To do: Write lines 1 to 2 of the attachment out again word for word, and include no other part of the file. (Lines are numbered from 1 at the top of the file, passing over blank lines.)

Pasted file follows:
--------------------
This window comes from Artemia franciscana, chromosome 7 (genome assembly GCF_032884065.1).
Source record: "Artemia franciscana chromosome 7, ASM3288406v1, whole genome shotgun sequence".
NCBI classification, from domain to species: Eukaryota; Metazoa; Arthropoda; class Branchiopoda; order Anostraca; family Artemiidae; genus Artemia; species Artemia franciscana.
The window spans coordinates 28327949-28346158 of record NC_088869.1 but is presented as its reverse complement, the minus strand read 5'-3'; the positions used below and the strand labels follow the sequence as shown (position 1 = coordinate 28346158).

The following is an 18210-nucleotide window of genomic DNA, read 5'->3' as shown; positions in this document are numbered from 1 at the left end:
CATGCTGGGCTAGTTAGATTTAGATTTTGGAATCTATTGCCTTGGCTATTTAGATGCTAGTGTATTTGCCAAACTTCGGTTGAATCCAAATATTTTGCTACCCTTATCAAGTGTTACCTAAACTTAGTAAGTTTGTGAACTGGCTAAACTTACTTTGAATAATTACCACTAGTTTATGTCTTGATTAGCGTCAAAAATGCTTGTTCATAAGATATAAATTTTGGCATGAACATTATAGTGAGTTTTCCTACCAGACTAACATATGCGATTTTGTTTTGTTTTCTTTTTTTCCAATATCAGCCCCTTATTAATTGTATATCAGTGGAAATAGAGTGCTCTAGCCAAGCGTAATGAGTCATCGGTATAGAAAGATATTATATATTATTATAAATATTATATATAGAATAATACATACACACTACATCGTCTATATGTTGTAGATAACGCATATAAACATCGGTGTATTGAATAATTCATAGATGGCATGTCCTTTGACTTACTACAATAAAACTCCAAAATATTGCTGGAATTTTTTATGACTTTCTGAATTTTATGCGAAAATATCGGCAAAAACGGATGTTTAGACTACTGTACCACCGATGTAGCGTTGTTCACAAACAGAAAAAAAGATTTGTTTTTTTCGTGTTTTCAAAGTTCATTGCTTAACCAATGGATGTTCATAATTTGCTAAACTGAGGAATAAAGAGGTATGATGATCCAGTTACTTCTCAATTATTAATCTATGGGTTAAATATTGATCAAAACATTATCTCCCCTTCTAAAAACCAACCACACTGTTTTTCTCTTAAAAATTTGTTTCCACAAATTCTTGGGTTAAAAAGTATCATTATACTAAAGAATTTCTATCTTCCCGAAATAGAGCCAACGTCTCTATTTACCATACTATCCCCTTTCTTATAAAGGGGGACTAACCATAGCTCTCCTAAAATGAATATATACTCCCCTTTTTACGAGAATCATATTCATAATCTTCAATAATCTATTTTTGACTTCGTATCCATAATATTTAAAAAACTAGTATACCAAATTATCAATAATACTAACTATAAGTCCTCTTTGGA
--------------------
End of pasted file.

This window comes from Artemia franciscana, chromosome 7 (genome assembly GCF_032884065.1).
Source record: "Artemia franciscana chromosome 7, ASM3288406v1, whole genome shotgun sequence".